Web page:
Prior to the 2017-18 season for the Pacific University men’s basketball season, senior Nate Olowo almost called it quits. But, he would play his fourth and final season for the Boxers and it turned out to be one of the more historic in Pacific’s history books.
After the Boxers wrapped up their season, it was not long after that the Northwest Conference (NWC) would award Olowo a First Team All-NWC selection. Olowo averaged 14.5 points per game, hit 59.3 percent from the field, and grabbed an average of 9.3 rebounds. He would also record an impressive nine double-doubles on the season.
Olowo is glad he made the decision to play his final season at Pacific, mentioning that his heavy schedule this year was the main factor to why he considered giving up the game.
“I am, of course, happy about my success this season considering the fact I almost hung up my shoes before the start of the season due to time and work constraints, “the senior forward said. “I sporadically balanced school, work, and basketball, and I am very satisfied with the decision I made to finish out my fourth and final year with Pacific basketball.”
In Olowo’s career, he would progressively improve each and every year. After only playing a total of 10 minutes his freshmen year, only scoring one point and one recorded rebound, he would follow up his sophomore year playing all 25 games, notching 168 total points, 165 rebounds and 23 blocks. Junior year, he would record 277 points for the Boxers, adding 222 rebounds, and 31 denied blocks on the season. To end his final season as a Boxer, Olowo would score a staggering 362 points, grabbed 233 rebounds, and record 33 blocks. Olowo would also only miss one game in his final three years, proving how much of a factor he was to this program.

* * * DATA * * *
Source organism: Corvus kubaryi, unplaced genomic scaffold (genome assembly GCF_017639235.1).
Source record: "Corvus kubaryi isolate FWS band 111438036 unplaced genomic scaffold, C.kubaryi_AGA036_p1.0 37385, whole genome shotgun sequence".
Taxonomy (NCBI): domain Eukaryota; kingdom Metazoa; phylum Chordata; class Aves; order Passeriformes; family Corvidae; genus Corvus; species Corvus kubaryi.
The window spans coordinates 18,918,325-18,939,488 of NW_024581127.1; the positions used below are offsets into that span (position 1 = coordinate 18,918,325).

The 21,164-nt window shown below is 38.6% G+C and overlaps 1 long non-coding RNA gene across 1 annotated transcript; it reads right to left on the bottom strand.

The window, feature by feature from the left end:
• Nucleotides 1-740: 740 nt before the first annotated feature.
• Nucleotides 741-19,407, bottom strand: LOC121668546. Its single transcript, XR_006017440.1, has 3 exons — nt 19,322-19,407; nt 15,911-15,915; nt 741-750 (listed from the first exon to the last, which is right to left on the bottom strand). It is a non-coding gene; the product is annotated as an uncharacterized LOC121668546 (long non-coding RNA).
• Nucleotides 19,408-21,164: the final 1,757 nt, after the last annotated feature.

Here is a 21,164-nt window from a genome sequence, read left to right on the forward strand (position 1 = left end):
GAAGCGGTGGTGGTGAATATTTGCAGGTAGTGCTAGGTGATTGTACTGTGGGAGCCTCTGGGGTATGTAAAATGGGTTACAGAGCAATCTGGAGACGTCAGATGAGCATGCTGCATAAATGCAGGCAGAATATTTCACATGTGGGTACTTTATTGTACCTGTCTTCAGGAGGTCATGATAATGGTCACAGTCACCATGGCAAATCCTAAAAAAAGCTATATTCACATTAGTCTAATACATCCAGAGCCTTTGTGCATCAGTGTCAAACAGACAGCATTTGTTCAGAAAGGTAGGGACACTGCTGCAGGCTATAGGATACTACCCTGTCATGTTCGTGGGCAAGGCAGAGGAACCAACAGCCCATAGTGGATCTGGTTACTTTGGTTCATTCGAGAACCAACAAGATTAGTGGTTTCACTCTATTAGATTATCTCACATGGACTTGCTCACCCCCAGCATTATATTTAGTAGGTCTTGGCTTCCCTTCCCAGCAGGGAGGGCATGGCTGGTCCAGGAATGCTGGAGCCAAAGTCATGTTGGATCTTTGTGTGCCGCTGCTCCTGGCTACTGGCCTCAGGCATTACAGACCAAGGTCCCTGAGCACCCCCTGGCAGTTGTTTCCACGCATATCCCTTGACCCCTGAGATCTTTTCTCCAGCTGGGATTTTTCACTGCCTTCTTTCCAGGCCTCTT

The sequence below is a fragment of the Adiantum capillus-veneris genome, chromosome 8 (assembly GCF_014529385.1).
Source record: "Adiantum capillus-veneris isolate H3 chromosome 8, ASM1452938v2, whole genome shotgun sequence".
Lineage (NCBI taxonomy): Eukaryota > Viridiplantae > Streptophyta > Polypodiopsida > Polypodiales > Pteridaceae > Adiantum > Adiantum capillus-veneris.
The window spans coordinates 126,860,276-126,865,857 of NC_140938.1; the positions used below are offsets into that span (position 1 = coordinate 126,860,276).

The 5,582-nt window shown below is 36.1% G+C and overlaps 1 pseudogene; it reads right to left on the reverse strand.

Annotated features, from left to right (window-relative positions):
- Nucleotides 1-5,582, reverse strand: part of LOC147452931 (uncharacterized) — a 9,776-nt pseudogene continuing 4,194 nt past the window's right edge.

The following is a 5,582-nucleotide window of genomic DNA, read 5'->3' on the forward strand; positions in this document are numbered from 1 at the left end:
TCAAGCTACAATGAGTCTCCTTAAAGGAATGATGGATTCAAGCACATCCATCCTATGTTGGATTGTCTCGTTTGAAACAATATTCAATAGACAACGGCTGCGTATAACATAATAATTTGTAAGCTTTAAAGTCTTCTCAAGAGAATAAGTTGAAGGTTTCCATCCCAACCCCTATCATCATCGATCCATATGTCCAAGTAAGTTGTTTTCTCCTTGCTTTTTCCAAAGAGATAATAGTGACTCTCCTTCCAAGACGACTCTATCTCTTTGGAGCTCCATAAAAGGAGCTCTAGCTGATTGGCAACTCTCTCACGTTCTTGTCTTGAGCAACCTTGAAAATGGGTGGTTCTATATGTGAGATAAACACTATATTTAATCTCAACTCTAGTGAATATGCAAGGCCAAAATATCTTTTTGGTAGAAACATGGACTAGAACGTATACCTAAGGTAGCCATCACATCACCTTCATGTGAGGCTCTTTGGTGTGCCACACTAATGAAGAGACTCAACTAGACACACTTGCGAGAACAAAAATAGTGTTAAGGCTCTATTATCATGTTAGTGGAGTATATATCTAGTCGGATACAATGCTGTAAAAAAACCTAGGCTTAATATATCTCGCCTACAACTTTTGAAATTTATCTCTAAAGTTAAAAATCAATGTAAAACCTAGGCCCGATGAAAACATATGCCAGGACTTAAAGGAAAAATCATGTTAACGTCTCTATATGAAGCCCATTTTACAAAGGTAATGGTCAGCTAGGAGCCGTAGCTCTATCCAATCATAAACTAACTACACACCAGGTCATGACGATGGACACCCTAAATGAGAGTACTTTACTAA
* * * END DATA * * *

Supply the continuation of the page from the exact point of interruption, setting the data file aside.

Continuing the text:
He would finish his Pacific career with an average of 10.3 points (808) and 7.9 rebounds (621), in which Olowo now ranks second all-time in rebounds at Pacific behind Dan French who has a record of 688.
Being with the program all four years, Olowo was able to play with a diverse group of players, develop on and off the court relationships, and learn valuable life lessons that he is able to apply outside the gymnasium.
“I enjoyed being able to bond and play with many different groups of teammates,” Olowo said. “I was able to observe how all four of my teammates handled adversity and triumph as the season progressed. I also enjoyed the relationships I build with the coaches on and off the court. They taught me things that extended off the basketball court into my everyday life. Mental toughness being a huge one because as a young adult pursuing various career paths, I must be ready to adapt to any situation life throws at me.”
With Olowo’s collegiate basketball career officially over, there will be many things he is going to miss. The one thing he will miss the most? The competition of the game.
“I will miss the competition factor of basketball,” Olowo said. “Being able to bring together two different groups of individuals to battle 40 minutes straight. Scouting sessions that allowed you to analyze and exploit either physical and/or mental advantages you have against your opponent. Experiencing the emotions that came with wins along with losses, because it was all a learning process in which a few tweaks in game strategy could change the outcome.”
Olowo will graduate this spring with a B.S. in Chemistry and will attend the University of Oregon to obtain his Master’s degree in Bioinformatics. After, that he plans to get his Doctorates degree, “in a discipline that catches my interest next,” Olowo said. “I’ll continue to educate myself for as long as possible because as a wise man once said, knowledge is power.”
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